The structure of ClpB: a molecular chaperone that rescues proteins from an aggregated state.

Verna and Marrs McLean Department of Biochemistry and Molecular Biology, Baylor College of Medicine, Houston, TX 77030, USA.
Cell (Impact Factor: 33.12). 10/2003; 115(2):229-40.
Source: PubMed

ABSTRACT Molecular chaperones assist protein folding by facilitating their "forward" folding and preventing aggregation. However, once aggregates have formed, these chaperones cannot facilitate protein disaggregation. Bacterial ClpB and its eukaryotic homolog Hsp104 are essential proteins of the heat-shock response, which have the remarkable capacity to rescue stress-damaged proteins from an aggregated state. We have determined the structure of Thermus thermophilus ClpB (TClpB) using a combination of X-ray crystallography and cryo-electron microscopy (cryo-EM). Our single-particle reconstruction shows that TClpB forms a two-tiered hexameric ring. The ClpB/Hsp104-linker consists of an 85 A long and mobile coiled coil that is located on the outside of the hexamer. Our mutagenesis and biochemical data show that both the relative position and motion of this coiled coil are critical for chaperone function. Taken together, we propose a mechanism by which an ATP-driven conformational change is coupled to a large coiled-coil motion, which is indispensable for protein disaggregation.

  • [Show abstract] [Hide abstract]
    ABSTRACT: The molecular chaperone ClpB/Hsp104, a member of the AAA+ superfamily (ATPases associated with various cellular activities), rescues proteins from the aggregated state in collaboration with the DnaK/Hsp70 chaperone system. ClpB/Hsp104 forms a hexameric, ring-shaped complex that functions as a tightly regulated, ATP-powered molecular disaggregation machine. Highly conserved and essential arginine residues, often called arginine fingers, are located at the subunit interfaces of the complex, which also harbor the catalytic sites. Several AAA+ proteins, including ClpB/Hsp104, possess a pair of such trans-acting arginines in the N-terminal nucleotide binding domain (NBD1), both of which were shown to be crucial for oligomerization and ATPase activity. Here, we present a mechanistic study elucidating the role of this conserved arginine pair. First, we found that the arginines couple nucleotide binding to oligomerization of NBD1, which is essential for the activity. Next, we designed a set of covalently linked, dimeric ClpB NBD1 variants, carrying single subunits deficient in either ATP binding or hydrolysis, to study allosteric regulation and inter-subunit communication. Using this well-defined environment of site-specifically modified, cross-linked AAA+ domains, we found that the conserved arginine pair mediates the cooperativity of ATP binding and hydrolysis in an allosteric fashion.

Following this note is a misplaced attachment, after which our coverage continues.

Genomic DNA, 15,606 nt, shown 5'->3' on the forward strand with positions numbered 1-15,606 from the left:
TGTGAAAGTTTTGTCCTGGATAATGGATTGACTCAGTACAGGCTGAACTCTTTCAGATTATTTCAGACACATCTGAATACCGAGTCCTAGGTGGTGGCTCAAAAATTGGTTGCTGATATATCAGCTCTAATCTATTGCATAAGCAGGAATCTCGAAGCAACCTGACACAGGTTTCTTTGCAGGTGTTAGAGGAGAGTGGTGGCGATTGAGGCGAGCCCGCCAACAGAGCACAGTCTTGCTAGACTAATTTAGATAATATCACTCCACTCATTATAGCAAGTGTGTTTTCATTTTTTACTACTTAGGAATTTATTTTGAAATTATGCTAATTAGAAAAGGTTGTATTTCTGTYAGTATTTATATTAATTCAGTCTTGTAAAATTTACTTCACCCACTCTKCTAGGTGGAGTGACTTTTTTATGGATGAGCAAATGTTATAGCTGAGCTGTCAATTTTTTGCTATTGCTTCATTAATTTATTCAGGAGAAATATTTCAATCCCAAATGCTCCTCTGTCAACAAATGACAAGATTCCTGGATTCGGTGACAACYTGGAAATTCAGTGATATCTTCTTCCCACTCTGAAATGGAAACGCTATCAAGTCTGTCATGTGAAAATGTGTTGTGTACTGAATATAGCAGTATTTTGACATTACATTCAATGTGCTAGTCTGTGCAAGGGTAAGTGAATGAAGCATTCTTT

Journal of Biological Chemistry 09/2014; DOI:10.1074/jbc.M114.608828 · 4.60 Impact Factor
  • Source
  • Source
    [Show abstract] [Hide abstract]
    ABSTRACT: The molecular mechanisms at the origin of eating disorders (EDs), including anorexia nervosa (AN), bulimia and binge-eating disorder (BED), are currently unknown. Previous data indicated that immunoglobulins (Igs) or autoantibodies (auto-Abs) reactive with α-melanocyte-stimulating hormone (α-MSH) are involved in regulation of feeding and emotion; however, the origin of such auto-Abs is unknown. Here, using proteomics, we identified ClpB heat-shock disaggregation chaperone protein of commensal gut bacteria Escherichia coli as a conformational antigen mimetic of α-MSH. We show that ClpB-immunized mice produce anti-ClpB IgG crossreactive with α-MSH, influencing food intake, body weight, anxiety and melanocortin receptor 4 signaling. Furthermore, chronic intragastric delivery of E. coli in mice decreased food intake and stimulated formation of ClpB- and α-MSH-reactive antibodies, while ClpB-deficient E. coli did not affect food intake or antibody levels. Finally, we show that plasma levels of anti-ClpB IgG crossreactive with α-MSH are increased in patients with AN, bulimia and BED, and that the ED Inventory-2 scores in ED patients correlate with anti-ClpB IgG and IgM, which is similar to our previous findings for α-MSH auto-Abs. In conclusion, this work shows that the bacterial ClpB protein, which is present in several commensal and pathogenic microorganisms, can be responsible for the production of auto-Abs crossreactive with α-MSH, associated with altered feeding and emotion in humans with ED. Our data suggest that ClpB-expressing gut microorganisms might be involved in the etiology of EDs.
    10/2014; 4:e458. DOI:10.1038/tp.2014.98